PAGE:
Grant gives boost to EOU Small Business Development CenterLA GRANDE — The Eastern Oregon University Small Business Development Center will be able to increase its advising resources to businesses enduring the effects of the coronavirus shutdown due to a $10,000 grant.

“Our center was recently awarded a $10,000 grant from The Ford Family Foundation,” director Greg Smith said in a press release, “and we are most appreciative.”

To date, the Small Business Development Center has assisted business owners in receiving Paycheck Protection Program and Economic Injury Disaster Loan disaster funding in excess of $3.9 million dollars, according to the press release. The center also has helped preserve 316 jobs, the highest number within the state network of 19 centers, most of which are in much more densely populated areas.

The center has been holding webinars on topics such as navigating the PPP and EIDL process, managing cash flow, creating and understanding a financial statement and getting your financial house in order. The webinars are accessible on the Small Business Development Center’s YouTube channel, and more webinars are in the works.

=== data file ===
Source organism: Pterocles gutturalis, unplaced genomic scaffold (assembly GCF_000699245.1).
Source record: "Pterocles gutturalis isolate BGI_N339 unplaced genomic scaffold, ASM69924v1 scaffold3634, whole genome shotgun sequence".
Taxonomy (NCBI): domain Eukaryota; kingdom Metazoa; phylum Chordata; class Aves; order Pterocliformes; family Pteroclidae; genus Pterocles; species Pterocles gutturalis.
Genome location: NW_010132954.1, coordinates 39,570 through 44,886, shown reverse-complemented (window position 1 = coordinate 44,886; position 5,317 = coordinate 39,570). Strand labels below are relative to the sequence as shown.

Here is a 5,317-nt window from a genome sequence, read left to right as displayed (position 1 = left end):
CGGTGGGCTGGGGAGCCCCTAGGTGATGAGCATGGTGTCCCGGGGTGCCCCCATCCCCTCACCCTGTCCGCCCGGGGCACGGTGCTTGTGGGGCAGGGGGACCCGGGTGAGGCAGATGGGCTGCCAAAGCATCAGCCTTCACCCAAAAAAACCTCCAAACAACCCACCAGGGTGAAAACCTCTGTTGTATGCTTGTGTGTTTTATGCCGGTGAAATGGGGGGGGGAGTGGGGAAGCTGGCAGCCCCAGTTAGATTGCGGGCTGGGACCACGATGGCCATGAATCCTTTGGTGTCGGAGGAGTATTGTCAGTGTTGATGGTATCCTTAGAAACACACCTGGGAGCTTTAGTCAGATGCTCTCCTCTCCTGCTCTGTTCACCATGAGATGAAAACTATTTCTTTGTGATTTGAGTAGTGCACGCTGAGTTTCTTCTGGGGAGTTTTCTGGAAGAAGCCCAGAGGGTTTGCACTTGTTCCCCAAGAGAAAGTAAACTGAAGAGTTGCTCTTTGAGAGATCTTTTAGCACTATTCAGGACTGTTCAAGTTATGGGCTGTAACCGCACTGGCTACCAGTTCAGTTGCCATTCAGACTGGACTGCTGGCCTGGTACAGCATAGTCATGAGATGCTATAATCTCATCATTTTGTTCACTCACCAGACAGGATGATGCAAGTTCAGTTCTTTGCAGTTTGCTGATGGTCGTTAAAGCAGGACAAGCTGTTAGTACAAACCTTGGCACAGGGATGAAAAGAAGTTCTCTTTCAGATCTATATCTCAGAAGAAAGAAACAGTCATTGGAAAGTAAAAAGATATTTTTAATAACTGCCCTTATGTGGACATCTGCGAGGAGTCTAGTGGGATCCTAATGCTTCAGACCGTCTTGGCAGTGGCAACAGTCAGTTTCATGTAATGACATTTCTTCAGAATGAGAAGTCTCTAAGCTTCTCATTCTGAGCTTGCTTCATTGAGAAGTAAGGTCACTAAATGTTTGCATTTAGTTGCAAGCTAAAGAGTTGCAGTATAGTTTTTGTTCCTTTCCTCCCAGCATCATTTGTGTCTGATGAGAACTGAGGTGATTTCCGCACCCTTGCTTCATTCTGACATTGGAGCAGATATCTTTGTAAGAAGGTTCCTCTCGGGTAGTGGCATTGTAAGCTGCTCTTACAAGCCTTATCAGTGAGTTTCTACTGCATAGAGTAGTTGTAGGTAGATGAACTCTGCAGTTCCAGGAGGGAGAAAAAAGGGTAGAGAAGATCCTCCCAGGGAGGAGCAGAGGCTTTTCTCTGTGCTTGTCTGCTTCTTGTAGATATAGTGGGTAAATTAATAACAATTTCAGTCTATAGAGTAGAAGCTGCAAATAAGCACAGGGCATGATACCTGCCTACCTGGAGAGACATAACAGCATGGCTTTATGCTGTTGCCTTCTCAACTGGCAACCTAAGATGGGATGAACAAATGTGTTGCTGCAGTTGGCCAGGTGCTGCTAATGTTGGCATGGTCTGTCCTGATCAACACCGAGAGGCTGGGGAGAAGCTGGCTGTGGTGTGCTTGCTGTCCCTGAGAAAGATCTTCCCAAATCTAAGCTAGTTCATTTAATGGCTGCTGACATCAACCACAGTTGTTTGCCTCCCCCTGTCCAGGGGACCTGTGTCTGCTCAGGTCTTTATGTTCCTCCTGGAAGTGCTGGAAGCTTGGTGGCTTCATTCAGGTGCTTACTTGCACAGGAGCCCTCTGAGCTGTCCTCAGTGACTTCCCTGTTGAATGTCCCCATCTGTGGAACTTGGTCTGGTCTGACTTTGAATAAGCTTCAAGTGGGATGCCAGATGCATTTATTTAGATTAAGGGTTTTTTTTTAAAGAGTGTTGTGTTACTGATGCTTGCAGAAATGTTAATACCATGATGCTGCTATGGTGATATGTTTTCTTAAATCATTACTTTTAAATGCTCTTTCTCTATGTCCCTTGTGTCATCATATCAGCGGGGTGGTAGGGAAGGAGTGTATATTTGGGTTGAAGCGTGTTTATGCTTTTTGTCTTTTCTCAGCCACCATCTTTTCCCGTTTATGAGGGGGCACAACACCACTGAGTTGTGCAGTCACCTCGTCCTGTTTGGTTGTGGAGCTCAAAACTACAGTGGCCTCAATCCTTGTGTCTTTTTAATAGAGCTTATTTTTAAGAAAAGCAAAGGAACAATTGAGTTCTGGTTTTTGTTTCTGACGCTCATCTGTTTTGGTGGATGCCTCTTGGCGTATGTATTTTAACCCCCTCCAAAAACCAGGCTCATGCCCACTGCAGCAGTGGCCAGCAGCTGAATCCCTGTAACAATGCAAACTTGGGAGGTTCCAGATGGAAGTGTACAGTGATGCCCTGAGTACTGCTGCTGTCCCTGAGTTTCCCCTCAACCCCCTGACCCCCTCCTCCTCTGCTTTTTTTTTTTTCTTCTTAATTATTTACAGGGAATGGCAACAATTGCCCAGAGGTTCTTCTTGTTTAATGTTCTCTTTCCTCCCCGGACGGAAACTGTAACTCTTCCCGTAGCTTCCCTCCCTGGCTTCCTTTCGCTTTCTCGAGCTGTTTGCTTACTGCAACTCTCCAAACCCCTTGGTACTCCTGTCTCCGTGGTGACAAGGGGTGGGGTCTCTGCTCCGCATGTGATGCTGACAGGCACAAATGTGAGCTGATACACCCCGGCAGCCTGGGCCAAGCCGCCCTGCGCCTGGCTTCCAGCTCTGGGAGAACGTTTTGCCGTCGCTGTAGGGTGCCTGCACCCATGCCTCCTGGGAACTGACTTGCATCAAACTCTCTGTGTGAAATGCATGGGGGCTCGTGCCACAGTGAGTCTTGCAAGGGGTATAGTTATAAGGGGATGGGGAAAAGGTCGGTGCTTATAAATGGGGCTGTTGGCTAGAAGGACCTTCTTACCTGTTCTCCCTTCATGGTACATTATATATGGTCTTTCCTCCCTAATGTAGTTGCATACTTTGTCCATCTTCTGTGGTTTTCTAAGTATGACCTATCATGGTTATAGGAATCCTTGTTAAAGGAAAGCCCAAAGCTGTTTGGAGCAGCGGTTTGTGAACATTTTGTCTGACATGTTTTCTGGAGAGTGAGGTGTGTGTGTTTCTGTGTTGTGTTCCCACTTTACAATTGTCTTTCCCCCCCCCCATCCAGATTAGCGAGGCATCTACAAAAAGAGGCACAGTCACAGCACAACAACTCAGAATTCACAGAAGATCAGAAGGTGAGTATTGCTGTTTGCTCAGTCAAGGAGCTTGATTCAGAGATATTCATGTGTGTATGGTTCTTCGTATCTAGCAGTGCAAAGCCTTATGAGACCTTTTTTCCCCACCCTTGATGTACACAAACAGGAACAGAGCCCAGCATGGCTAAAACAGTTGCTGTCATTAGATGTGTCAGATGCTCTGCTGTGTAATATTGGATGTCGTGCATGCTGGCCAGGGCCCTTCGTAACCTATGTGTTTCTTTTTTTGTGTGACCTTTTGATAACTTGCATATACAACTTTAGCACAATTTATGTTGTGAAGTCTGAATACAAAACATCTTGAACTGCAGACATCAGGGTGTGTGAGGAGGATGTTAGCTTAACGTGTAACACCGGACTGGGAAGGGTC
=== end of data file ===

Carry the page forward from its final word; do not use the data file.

The free app is available on your app store. Search for the term “Business Advising,” and the app shows up with the America’s SBDC logo.

To find out more about the Eastern Oregon University Small Business Development Center and its services, call the center at 541-962-1532 or email More information about The Ford Family Foundation can be found at

SBA reopens COVID-19 loan programWASHINGTON — To further meet the needs of U.S. small businesses and nonprofits, the U.S. Small Business Administration reopened the Economic Injury Disaster Loan and EIDL Advance program portal to all eligible applicants experiencing economic impacts due to COVID-19.